The technical assistance resources of the Rivers and Trails program will soon be more accessible to more of you and your staffs, as we open offices this year in Chattanooga, Los Angeles, Minneapolis, and Salt Lake City, bringing our total to 30 such offices available for on-the-ground help, ranging from strategic consultation and partnership development to providing a bridge for working with other government agencies.
The Rivers and Trails program has been enormously successful without much money. But we all know there’s something to be said for money!
Mayor Ashe recognized that when he was with the President’s Commission on Americans Outdoors in the 1980s, and they proposed increased funding – and new dedicated sources of funding to allow the Land and Water Conservation Fund to revolutionize recreational opportunity in this nation. CARA – more formally, the Conservation and Reinvestment Act of 2000 – shows promise of accomplishing that worthy goal. We’re not there yet, but the efforts of many – and especially of many who are right in this room – appear ready to pay off. It is up to all of us who believe in its promise to work to keep the momentum going.
I think one of the strengths of CARA is that fully 90 percent of the funding plan is for state and local government grants for historic preservation, recreation, wildlife programs, and restoration, as well as acquisition. Another is that it would lift the program from the vagaries of the annual appropriation process, providing an assured, continuing dedicated source of funding, finally accomplishing what was first intended when the LWCF came into being in 1965. In turn, that stable, predictable funding will help your cities develop the matching revenues required – at last, you’ll know the program’s plans and commitments are reliable and sustainable over time.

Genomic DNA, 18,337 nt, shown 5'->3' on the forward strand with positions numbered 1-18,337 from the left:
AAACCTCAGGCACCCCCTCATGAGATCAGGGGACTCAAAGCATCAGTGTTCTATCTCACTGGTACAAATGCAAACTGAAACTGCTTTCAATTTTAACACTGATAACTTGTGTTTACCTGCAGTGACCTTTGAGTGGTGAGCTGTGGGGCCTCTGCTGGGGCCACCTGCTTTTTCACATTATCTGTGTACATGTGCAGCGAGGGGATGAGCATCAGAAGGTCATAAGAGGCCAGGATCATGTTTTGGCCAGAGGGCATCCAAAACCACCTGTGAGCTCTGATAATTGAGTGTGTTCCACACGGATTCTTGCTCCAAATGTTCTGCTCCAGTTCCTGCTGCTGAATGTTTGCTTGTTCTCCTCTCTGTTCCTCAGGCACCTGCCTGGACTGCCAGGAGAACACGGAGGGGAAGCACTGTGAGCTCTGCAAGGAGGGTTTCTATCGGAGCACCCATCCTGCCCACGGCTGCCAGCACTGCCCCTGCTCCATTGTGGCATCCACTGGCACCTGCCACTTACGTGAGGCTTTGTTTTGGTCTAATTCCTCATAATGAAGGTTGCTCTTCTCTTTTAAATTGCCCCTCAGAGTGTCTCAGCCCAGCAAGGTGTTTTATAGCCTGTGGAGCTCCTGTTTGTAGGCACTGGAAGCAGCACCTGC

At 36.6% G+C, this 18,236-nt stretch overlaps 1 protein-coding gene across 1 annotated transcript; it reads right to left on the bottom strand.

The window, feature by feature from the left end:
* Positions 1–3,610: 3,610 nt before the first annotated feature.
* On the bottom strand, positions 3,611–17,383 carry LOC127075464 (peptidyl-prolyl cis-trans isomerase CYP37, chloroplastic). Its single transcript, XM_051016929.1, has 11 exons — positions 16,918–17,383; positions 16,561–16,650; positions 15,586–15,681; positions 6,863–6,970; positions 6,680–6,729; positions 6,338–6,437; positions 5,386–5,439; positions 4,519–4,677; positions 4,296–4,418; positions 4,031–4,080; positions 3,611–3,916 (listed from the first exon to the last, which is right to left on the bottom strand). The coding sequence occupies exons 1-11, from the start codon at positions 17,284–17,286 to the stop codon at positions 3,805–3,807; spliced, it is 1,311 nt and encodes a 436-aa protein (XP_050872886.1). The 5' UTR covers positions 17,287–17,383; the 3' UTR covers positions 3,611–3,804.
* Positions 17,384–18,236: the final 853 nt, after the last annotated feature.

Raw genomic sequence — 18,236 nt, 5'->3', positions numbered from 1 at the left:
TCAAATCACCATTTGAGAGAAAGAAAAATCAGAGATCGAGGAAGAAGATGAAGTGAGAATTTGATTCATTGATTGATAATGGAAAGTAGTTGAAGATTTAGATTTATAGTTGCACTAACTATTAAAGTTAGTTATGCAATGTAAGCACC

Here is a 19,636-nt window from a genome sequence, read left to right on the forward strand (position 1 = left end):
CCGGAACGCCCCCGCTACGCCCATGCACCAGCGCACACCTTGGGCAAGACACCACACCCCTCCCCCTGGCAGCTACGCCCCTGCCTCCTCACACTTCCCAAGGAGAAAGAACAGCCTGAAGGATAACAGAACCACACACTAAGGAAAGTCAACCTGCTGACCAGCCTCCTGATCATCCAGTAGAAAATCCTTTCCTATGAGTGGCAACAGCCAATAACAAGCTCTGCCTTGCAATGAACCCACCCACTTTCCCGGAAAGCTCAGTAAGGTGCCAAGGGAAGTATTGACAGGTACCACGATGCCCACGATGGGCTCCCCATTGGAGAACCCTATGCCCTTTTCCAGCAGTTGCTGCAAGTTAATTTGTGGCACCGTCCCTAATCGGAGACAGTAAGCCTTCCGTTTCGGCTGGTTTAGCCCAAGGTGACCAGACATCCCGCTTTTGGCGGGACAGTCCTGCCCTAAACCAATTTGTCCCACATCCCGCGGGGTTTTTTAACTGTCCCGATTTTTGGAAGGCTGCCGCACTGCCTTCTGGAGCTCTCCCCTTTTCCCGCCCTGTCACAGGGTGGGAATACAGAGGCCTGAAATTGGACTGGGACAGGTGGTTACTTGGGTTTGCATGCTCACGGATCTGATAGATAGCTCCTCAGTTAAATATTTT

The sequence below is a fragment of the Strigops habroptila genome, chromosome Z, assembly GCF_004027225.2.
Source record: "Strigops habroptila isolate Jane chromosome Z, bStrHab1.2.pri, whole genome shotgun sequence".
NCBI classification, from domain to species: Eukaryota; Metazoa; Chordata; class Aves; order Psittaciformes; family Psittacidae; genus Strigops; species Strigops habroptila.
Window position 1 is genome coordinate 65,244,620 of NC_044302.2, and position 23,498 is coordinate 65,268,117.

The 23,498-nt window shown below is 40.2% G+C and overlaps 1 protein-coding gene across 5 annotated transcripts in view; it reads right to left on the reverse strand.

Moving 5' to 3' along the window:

UPARR, the Urban Parks Restoration and Recovery Program, probably holds the most direct promise for answering the call from Mayor James. CARA will build and maintain UPARR at levels that hold real promise, lifting it from the $2 million-a-year program of today to one with sustained support of $125 million annually. That, ladies and gentleman, will make a REAL difference in the lives of urban youth and their families. With $125 million annually for UPARR, we can connect a lot of city kids to parks and new recreational opportunities.
Another important element of CARA also owes a debt to the U.S. Conference of Mayors. In 1966, the Conference’s Special Committee on Historic Preservation made a series of recommendations regarding the need for a national historic preservation program. As a result, Congress passed, and President Johnson signed, legislation creating the Historic Preservation Fund – a matching grant program to encourage private and non-federal investment in historic preservation efforts. CARA would fund the Historic Preservation Fund at $100 million annually, thus allowing us to retain the landmarks of our past that offer us a sense of stability and community.
And really that’s what parks and the National Park Service are about. We care for special places saved by the American people so that all may experience our Heritage. From Frederick Douglass and Manzanar National Historic Sites, to the Trail of Tears National Historic Trail and Yellowstone, Gettysburg, and Yosemite National Parks, the National Park System preserves the special places that celebrate, commemorate, and tell the story of our rich cultural and natural heritage. The NPS also helps communities to preserve their own unique historic sites, landscapes, and open space for recreation, education and enjoyment.
Together, we can continue to make our communities livable and restore the spirit of our nation’s citizens. I often recall the words of the highly acclaimed educator and university administrator, Dr. Benjamin May, who said: “The tragedy of life does not lie in not reaching your goals. The tragedy lies in having no goals to reach. Not failure, but low aim is a sin.”
My aim is keep the National Park Service pointed at the highest goals we can imagine. I’m confident no one in this room will let us lower our sights. Thank you.
(June 11, 2000)